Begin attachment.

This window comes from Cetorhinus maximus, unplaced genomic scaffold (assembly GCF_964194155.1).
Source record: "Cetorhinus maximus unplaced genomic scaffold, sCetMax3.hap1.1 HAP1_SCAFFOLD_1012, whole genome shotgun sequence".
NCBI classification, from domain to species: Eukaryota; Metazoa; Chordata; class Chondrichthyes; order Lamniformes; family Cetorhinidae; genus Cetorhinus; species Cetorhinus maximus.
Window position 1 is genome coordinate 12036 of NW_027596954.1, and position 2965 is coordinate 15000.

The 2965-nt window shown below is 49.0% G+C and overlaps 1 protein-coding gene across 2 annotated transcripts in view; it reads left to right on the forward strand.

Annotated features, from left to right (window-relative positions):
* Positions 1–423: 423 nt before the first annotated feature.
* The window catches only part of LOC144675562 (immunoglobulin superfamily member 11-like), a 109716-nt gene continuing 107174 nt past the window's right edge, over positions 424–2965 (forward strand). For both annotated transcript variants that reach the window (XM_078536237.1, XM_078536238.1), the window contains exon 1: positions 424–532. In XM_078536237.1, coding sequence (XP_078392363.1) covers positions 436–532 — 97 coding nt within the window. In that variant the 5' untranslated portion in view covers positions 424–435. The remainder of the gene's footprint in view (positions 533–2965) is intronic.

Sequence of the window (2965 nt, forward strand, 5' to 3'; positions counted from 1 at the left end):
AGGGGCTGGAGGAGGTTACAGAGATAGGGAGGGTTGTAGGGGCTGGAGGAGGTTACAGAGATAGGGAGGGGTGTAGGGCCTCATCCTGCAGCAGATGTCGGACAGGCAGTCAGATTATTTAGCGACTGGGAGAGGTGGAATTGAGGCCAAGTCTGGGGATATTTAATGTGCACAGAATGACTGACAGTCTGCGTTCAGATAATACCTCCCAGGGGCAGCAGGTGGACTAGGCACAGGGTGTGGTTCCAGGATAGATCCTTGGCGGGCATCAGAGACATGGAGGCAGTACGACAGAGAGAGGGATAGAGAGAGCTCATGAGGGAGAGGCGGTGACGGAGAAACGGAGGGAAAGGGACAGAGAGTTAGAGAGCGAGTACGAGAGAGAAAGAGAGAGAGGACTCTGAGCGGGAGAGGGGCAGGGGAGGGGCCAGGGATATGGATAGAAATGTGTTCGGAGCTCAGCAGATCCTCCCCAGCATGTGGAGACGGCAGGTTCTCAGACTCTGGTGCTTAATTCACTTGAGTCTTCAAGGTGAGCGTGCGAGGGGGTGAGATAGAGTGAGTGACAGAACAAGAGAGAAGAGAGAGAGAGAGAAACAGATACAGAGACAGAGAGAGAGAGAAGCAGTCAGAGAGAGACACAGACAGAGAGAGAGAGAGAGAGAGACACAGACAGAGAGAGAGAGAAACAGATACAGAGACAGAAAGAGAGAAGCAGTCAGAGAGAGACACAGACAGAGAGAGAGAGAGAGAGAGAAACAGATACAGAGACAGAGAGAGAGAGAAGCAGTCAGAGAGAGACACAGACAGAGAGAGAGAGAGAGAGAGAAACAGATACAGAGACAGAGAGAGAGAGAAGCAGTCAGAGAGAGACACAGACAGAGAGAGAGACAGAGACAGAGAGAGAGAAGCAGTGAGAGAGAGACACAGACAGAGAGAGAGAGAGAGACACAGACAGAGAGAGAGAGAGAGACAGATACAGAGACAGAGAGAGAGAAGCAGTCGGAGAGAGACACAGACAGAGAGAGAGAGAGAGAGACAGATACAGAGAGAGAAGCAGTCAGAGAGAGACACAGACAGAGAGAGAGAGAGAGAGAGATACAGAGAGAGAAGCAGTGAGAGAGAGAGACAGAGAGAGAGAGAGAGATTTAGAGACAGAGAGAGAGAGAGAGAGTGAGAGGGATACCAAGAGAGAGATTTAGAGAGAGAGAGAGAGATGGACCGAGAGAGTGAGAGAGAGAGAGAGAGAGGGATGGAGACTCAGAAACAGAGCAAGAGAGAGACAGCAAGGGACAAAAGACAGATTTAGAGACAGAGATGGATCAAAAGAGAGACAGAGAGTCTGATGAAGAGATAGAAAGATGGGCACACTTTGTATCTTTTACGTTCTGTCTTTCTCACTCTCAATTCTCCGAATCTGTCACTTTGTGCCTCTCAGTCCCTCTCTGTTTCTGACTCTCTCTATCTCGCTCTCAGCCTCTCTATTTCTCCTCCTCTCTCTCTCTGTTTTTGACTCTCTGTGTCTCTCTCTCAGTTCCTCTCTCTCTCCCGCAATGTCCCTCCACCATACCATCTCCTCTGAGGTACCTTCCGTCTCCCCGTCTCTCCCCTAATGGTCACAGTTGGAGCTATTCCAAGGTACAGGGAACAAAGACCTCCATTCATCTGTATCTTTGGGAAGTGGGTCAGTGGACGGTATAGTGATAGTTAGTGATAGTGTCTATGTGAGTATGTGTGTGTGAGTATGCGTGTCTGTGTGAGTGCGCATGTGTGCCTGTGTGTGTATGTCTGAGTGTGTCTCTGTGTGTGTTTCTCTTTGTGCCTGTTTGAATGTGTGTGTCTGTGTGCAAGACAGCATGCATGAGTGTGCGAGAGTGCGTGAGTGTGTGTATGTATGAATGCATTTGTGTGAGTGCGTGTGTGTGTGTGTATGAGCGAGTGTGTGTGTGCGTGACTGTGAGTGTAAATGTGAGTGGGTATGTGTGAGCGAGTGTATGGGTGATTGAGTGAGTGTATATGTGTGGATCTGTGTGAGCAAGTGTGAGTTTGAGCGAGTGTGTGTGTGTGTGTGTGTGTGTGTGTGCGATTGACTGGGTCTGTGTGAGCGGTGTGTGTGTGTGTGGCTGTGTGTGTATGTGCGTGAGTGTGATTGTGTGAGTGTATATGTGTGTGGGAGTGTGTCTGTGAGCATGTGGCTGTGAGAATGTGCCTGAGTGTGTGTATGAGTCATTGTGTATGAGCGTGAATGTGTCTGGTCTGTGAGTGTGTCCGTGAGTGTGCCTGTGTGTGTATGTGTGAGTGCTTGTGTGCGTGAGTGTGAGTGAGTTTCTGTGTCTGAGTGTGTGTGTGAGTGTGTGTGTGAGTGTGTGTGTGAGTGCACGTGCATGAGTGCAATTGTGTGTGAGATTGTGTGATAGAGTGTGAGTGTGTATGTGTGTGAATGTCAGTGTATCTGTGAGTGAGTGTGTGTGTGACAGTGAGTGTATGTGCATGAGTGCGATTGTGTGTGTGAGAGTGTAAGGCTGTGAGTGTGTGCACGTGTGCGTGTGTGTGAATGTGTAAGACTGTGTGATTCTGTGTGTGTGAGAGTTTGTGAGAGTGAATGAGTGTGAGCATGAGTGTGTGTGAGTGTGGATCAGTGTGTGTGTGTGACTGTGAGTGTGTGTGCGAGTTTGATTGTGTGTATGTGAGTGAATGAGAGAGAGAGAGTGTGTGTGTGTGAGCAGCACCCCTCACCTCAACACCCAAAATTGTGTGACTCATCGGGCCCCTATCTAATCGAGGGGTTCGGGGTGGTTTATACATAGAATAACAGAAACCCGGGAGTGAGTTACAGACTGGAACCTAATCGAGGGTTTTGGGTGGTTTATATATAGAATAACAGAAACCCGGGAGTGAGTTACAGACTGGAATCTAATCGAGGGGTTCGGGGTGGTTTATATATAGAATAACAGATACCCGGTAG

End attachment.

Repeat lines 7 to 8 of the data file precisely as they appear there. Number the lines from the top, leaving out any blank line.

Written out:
* Positions 1–423: 423 nt before the first annotated feature.
* The window catches only part of LOC144675562 (immunoglobulin superfamily member 11-like), a 109716-nt gene continuing 107174 nt past the window's right edge, over positions 424–2965 (forward strand). For both annotated transcript variants that reach the window (XM_078536237.1, XM_078536238.1), the window contains exon 1: positions 424–532. In XM_078536237.1, coding sequence (XP_078392363.1) covers positions 436–532 — 97 coding nt within the window. In that variant the 5' untranslated portion in view covers positions 424–435. The remainder of the gene's footprint in view (positions 533–2965) is intronic.